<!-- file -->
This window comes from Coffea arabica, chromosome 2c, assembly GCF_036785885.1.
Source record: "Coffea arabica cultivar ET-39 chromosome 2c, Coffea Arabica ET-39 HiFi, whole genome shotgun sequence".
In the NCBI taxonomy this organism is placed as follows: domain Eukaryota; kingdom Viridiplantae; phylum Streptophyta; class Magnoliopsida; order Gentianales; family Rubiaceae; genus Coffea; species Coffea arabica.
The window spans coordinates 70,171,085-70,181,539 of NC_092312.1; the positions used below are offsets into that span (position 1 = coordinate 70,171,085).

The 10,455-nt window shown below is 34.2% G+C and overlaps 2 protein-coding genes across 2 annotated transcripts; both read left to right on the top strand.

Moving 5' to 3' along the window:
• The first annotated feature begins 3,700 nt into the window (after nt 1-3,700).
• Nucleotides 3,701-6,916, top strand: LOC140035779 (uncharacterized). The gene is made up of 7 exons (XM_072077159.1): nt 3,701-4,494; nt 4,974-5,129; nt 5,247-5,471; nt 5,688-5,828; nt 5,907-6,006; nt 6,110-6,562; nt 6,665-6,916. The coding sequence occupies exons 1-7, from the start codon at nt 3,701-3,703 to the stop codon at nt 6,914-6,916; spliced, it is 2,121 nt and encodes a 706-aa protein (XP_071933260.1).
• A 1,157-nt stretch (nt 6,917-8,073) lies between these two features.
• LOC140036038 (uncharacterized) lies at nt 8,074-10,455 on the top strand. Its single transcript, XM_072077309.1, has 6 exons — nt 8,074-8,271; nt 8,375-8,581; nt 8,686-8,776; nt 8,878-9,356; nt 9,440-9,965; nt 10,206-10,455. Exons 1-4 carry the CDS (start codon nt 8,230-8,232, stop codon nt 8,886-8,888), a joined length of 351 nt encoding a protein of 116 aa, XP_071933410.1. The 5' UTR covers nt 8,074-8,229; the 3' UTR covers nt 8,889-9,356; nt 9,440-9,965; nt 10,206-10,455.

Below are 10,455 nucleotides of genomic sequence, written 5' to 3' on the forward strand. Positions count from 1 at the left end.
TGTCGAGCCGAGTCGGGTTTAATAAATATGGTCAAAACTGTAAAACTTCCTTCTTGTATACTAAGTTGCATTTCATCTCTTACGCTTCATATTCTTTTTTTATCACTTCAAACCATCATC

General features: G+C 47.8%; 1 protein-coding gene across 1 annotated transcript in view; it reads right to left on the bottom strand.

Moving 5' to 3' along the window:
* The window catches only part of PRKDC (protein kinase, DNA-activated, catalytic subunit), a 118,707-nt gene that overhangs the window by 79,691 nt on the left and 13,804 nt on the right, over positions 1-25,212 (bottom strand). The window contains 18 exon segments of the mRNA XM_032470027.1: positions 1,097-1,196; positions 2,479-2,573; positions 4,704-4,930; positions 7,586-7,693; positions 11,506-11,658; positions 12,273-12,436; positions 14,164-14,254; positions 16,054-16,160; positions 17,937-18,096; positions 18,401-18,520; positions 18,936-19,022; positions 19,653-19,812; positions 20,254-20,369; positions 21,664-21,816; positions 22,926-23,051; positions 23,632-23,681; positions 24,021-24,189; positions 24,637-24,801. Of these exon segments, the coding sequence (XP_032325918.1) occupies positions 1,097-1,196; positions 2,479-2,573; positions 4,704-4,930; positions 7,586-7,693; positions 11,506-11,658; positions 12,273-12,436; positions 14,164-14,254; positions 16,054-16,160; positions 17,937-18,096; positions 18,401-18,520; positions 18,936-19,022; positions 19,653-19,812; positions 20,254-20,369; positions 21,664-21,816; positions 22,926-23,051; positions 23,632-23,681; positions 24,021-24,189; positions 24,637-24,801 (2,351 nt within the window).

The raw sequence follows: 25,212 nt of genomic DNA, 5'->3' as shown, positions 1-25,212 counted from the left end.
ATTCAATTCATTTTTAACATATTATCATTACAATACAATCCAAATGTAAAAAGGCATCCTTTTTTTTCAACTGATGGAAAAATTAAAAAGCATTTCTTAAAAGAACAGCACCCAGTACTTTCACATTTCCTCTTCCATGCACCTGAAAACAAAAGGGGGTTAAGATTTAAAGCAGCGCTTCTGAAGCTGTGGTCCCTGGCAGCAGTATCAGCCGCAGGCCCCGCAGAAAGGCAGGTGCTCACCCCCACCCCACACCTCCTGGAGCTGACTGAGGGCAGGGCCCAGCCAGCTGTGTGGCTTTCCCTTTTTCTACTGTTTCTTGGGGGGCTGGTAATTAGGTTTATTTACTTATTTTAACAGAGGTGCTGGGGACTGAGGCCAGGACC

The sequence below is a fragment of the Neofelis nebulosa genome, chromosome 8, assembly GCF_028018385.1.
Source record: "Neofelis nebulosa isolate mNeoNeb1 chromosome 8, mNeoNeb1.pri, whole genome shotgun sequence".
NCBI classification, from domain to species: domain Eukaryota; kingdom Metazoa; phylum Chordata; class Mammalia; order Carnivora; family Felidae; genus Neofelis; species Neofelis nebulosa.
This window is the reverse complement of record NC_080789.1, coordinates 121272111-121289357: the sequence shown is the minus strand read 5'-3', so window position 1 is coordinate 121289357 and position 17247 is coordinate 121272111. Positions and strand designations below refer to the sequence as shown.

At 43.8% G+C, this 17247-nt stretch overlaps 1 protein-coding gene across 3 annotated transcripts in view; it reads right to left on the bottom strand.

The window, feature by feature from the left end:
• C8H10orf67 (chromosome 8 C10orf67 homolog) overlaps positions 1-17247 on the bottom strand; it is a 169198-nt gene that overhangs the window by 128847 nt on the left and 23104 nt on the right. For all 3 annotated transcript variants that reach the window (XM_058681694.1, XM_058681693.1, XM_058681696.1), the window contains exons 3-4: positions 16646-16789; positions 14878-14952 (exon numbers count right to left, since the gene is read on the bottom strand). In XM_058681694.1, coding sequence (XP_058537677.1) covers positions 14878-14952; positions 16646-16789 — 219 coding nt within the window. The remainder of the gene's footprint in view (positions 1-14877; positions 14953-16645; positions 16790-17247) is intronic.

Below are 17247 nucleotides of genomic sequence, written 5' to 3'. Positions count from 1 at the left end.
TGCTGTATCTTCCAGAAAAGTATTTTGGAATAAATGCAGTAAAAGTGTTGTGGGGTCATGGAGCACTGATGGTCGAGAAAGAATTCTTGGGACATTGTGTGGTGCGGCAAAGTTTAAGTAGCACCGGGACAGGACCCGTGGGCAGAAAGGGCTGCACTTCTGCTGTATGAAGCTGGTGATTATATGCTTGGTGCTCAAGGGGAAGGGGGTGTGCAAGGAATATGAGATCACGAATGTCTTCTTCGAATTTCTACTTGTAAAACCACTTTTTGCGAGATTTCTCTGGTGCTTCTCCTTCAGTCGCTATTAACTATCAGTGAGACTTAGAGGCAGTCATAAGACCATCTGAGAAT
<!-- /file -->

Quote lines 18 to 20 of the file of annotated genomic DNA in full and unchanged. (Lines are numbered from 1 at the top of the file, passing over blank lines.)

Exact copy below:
The sequence below is a fragment of the Neofelis nebulosa genome, chromosome 8, assembly GCF_028018385.1.
Source record: "Neofelis nebulosa isolate mNeoNeb1 chromosome 8, mNeoNeb1.pri, whole genome shotgun sequence".
NCBI classification, from domain to species: domain Eukaryota; kingdom Metazoa; phylum Chordata; class Mammalia; order Carnivora; family Felidae; genus Neofelis; species Neofelis nebulosa.